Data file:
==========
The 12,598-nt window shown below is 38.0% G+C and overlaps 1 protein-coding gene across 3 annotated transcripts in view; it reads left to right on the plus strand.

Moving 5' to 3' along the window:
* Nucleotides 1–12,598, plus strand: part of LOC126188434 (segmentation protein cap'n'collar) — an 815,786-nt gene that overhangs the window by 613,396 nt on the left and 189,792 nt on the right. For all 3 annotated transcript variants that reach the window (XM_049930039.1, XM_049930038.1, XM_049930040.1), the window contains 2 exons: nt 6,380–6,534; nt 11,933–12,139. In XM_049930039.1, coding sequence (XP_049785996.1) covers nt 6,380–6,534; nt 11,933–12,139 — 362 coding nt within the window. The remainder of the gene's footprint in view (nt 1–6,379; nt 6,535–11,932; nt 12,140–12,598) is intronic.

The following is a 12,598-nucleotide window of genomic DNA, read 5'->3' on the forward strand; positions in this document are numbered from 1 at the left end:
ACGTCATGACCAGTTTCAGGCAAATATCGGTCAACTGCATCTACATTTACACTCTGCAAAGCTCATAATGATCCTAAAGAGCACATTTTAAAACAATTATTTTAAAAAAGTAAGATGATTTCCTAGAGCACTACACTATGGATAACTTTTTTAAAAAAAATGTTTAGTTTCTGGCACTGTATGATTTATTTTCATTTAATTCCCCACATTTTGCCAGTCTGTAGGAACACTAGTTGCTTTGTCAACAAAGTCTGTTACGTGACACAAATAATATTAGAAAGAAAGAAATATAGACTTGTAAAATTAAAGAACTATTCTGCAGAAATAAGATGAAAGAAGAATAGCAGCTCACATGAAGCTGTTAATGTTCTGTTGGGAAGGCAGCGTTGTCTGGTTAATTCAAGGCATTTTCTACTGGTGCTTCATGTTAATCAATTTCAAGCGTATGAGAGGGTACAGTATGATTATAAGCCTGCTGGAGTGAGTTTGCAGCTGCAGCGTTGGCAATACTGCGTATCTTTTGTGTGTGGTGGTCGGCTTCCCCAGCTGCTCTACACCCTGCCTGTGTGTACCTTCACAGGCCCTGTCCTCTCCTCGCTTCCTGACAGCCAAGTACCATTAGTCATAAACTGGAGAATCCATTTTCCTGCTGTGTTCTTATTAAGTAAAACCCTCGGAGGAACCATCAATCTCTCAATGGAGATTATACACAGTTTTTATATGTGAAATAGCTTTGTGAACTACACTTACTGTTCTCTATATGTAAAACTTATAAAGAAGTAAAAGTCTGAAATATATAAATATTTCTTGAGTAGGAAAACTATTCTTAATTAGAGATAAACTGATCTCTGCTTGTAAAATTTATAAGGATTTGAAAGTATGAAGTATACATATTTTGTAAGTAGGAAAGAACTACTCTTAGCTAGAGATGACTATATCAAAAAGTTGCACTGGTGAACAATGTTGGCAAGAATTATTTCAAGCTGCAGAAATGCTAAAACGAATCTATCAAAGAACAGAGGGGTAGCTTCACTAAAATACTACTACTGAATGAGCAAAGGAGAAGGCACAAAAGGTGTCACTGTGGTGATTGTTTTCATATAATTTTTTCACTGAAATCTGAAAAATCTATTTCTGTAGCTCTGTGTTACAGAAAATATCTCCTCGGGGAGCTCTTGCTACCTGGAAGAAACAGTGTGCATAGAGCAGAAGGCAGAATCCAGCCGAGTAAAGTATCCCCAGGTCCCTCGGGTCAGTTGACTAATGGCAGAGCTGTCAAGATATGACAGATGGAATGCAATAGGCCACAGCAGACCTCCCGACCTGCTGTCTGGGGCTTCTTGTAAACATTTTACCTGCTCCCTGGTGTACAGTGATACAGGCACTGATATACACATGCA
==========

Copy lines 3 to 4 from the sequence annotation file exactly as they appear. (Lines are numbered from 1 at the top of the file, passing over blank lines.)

* Nucleotides 1–12,598, plus strand: part of LOC126188434 (segmentation protein cap'n'collar) — an 815,786-nt gene that overhangs the window by 613,396 nt on the left and 189,792 nt on the right. For all 3 annotated transcript variants that reach the window (XM_049930039.1, XM_049930038.1, XM_049930040.1), the window contains 2 exons: nt 6,380–6,534; nt 11,933–12,139. In XM_049930039.1, coding sequence (XP_049785996.1) covers nt 6,380–6,534; nt 11,933–12,139 — 362 coding nt within the window. The remainder of the gene's footprint in view (nt 1–6,379; nt 6,535–11,932; nt 12,140–12,598) is intronic.

The following is a 12,598-nucleotide window of genomic DNA, read 5'->3' on the forward strand; positions in this document are numbered from 1 at the left end: